The end of the recession should translate into major gains for hard-hit cyclical industries. And that could mean even better results for Hot Growth companies such as Insituform Mid-America Inc., which is in the messy business of repairing underground pipes and sewers.
A hallmark of successful growth companies is the ability to react quickly. Responding to intense competition in the low-margin photo-finishing business, Seattle FilmWorks Inc. has rolled out a new service: It has joined up with Federal Express Corp., which will pick up customers' film, fly it to Seattle for processing, and return the pictures to customers' doors the next day. SFW has also branched into several new businesses, such as printing illustrated brochures for real estate brokers and packaging private-label film for retailers such as Sears, Roebuck & Co.
COMPLACENCY FACTOR. When a small company is slow to react, the results can be ugly. Autodesk Inc., BUSINESS WEEK's No. 1 Hot Growth company for 1986 and 1987, controls some 70% of the worldwide market for PC-based computer-aided design software. But it hasn't introduced any successful new products in several years. Earnings are estimated to be off 31% this year, costs are climbing fast, and competitors are circling. "When a company stops innovating, it's on the road to failure," says Birch. Autodesk recently replaced its CEO and introduced a host of new products and upgrades that it hopes will stem the slide. Len Rand, vice-president of Autodesk's AutoCAD Div., says the company "has recognized the need for change."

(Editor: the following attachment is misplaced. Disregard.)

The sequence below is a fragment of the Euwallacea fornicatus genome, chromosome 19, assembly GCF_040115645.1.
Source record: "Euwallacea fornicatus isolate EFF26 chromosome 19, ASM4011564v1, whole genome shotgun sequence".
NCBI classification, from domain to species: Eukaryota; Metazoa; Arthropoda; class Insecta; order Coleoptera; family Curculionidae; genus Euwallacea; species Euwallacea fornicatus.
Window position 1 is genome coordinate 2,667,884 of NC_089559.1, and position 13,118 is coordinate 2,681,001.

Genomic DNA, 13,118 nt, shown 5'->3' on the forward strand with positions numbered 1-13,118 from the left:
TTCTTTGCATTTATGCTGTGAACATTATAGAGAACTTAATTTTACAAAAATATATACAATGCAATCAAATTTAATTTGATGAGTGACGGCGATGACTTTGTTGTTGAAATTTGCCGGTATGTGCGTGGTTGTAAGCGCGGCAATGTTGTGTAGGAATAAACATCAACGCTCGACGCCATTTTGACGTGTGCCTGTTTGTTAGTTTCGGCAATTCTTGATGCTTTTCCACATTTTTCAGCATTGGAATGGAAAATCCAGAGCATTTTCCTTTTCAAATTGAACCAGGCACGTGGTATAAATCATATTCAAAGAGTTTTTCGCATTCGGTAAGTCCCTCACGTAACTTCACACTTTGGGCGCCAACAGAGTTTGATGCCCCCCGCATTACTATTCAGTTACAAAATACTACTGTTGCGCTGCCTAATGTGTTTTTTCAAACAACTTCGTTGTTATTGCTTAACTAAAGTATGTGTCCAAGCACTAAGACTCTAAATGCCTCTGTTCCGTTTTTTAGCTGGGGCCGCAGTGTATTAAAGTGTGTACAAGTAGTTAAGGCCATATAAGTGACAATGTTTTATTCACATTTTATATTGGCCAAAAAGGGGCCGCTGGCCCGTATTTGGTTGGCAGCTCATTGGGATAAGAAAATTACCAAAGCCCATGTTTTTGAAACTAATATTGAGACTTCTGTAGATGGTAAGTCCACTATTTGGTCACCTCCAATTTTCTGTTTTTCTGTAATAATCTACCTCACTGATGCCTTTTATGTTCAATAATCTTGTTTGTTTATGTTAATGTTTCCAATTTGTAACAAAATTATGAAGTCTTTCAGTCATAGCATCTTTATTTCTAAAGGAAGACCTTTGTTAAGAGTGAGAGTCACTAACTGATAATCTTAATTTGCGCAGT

Important as it is to be nimble, you can't ignore the value of capital. In the past couple of years, small companies have had a tough time luring bank financing and venture capital. No one expects much of an upturn in venture capital, which totaled $1.3 billion in the U.S. last year, down from a high of $4.2 billion in 1987. But now, banks that were burned by real estate investments and leveraged buyouts in the late 1980s may be more willing to lend to small businesses again. According to a recent survey of 591 banks by accounting firm Grant Thornton, 31% want to increase their small-business loans.
Even the private-placement arena may yield some surprises. Last year, after the introduction of a Securities & Exchange Commission rule allowing nonregistered securities to be traded among some institutional investors, the value of those placements surged 460%, to $21 billion. Many financiers expect such investments to become even more popular.
The stock market has been a favorite source of funds for growth companies. Thirty-six of BUSINESS WEEK's Hot Growth companies went public in the past 12 months. While the recent slide in small stocks may cool the market for initial public offerings this year, plenty of people insist that growth stocks are as appealing as ever. "Now that the growth-stock market is not so heated up, it's a much more reasonable environment," says Claudia Mott, director of small-cap research at Prudential Securities Inc. "People will be glad to pay less than $40 a share for a hot biotech company that doesn't have product yet."
Well, some people may. For those who prefer something a little more down-to-earth, there's always Spartan Motors and its customized chassis.Laurel Touby in New York